Hatch report finds 'troubling' IRS spending on long-term travel

Hatch report finds 'troubling' IRS spending on long-term travel
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More than two dozen IRS employees traveled for more than half of fiscal 2015, incurring total costs of more than $1.4 million, according to a report from the staff of Senate Finance Committee Chairman Orrin HatchOrrin Grant HatchBottom line Bottom line Senate GOP divided over whether they'd fill Supreme Court vacancy  MORE (R-Utah).

There were 27 IRS employees who traveled for 125 business days or more. The trips had an average length of 207 days and an average cost of $52,800, the report found.

"The number of employees who travel more than half of the year and the cost at which they do so is simply unacceptable," the Finance Committee staff said in the report. The staff said many of the findings of their review were "troubling."


The committee staff took a closer look at 15 of the cases. They found that the lodging these employees chose "often appeared to be excessive and inappropriate" and six of the employees had laundry and dry cleaning expenses of more than $500.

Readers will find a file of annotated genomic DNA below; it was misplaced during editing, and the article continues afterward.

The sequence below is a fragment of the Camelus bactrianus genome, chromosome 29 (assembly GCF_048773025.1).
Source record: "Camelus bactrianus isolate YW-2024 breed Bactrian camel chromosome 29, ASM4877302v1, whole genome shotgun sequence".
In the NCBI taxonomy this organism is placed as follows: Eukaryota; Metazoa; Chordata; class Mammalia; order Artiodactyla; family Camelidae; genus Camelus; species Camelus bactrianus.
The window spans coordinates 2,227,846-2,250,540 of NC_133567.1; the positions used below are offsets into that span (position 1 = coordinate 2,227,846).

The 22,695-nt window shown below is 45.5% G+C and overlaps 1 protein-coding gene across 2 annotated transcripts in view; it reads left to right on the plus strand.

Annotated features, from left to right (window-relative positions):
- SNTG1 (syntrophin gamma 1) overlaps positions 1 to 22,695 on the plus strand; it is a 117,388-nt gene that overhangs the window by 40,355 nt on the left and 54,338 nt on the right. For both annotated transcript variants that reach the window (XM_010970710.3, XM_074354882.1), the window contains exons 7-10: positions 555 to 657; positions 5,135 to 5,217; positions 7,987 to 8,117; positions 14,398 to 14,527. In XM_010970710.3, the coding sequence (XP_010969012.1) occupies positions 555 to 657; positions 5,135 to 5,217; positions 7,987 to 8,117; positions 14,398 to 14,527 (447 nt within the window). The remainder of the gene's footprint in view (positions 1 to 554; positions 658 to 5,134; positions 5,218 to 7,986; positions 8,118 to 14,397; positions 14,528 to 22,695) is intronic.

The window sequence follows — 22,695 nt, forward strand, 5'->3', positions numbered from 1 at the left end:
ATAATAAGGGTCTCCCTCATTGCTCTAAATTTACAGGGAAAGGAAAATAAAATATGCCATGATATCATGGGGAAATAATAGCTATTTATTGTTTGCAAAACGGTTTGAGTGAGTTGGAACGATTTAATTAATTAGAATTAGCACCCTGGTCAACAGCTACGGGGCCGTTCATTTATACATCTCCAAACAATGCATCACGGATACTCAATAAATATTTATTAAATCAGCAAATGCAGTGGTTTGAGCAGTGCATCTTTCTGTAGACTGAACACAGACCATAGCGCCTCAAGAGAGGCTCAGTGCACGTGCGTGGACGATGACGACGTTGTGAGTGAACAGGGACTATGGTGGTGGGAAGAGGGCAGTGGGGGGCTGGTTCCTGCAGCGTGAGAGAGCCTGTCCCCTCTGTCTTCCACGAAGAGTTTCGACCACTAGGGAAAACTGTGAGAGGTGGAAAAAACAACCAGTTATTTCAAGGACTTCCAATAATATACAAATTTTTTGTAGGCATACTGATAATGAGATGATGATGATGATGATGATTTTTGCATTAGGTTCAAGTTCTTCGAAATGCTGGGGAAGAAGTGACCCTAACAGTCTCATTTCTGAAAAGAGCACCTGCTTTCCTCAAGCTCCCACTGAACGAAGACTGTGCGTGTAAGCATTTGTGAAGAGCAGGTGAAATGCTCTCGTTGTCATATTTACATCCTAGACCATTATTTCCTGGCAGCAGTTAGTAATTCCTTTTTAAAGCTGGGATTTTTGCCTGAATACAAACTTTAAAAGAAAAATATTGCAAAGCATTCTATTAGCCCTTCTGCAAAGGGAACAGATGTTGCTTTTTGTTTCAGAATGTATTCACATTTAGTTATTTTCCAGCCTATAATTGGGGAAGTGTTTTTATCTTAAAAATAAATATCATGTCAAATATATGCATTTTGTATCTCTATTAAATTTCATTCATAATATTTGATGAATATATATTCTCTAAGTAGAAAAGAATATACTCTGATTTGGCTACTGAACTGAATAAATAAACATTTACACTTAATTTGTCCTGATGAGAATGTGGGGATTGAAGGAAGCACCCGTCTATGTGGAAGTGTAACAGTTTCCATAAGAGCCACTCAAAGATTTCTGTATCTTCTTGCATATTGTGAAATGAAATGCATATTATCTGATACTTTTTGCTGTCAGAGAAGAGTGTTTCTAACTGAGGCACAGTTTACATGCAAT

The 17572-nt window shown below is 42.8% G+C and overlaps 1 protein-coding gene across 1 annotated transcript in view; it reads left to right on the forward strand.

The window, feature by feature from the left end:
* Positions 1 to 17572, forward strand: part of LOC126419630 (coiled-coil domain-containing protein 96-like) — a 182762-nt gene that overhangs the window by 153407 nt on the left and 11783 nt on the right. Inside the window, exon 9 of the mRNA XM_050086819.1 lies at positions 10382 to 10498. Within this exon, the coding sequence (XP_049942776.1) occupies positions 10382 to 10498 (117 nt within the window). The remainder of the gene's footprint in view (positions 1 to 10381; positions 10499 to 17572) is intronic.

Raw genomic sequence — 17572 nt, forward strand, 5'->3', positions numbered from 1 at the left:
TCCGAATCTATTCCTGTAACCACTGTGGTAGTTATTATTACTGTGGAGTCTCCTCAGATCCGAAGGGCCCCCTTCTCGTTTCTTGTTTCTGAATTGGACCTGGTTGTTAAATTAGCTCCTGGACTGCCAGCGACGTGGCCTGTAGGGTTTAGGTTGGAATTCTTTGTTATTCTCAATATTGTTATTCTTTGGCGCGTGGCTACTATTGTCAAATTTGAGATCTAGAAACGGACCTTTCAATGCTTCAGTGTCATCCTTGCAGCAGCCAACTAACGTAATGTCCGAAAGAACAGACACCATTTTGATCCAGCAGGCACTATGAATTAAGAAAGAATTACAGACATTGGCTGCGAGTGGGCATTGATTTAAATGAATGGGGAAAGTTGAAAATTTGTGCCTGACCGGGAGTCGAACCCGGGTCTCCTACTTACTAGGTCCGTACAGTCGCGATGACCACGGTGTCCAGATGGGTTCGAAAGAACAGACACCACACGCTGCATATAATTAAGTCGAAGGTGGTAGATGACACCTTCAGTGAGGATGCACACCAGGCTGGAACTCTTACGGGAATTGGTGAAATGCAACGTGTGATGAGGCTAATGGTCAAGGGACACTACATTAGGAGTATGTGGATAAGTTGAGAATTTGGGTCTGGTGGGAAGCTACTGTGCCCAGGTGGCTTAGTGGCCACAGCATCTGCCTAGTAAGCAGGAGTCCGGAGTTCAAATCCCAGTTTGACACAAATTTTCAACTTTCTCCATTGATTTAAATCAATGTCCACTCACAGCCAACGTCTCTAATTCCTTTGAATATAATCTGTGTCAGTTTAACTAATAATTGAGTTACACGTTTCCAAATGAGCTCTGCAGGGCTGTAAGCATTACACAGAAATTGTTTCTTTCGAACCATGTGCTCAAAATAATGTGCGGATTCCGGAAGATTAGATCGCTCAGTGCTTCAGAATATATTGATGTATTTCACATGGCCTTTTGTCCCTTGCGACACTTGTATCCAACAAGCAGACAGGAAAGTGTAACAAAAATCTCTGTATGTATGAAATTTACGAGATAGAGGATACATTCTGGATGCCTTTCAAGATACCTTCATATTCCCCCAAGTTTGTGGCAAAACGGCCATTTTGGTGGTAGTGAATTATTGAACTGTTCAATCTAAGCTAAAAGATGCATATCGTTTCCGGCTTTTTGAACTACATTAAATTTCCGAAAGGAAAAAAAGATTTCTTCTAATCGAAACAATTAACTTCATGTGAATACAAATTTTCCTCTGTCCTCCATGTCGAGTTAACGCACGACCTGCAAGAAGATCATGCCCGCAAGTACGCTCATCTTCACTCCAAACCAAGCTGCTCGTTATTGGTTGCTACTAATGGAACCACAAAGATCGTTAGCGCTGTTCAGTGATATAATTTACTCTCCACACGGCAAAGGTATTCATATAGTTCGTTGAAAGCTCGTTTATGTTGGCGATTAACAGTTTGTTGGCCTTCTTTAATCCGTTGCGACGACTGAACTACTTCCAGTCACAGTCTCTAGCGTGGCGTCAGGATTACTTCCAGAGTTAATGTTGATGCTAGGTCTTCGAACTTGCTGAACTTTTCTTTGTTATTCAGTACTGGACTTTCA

"Luxury apartments, black car service, and unnecessary Amtrak Acela rides cannot continue," the staff said in the report.

In a letter sent to IRS Commissioner John Koskinen, Hatch said that the report's findings were "frustrating" for two reasons.

The first was that the IRS was not fully using tools provided by federal travel regulations to significantly reduce the employees' per diem travel rates, and the IRS was making exceptions to its internal guidance on executive travel.

The second was that "the lack of effort by IRS employees to exercise prudence and economy when utilizing taxpayer funds is concerning" and appears to be in violation of federal travel regulations, Hatch said.

Hatch asked the IRS to respond to the report and describe how the agency plans to address the paper's concerns and recommendations.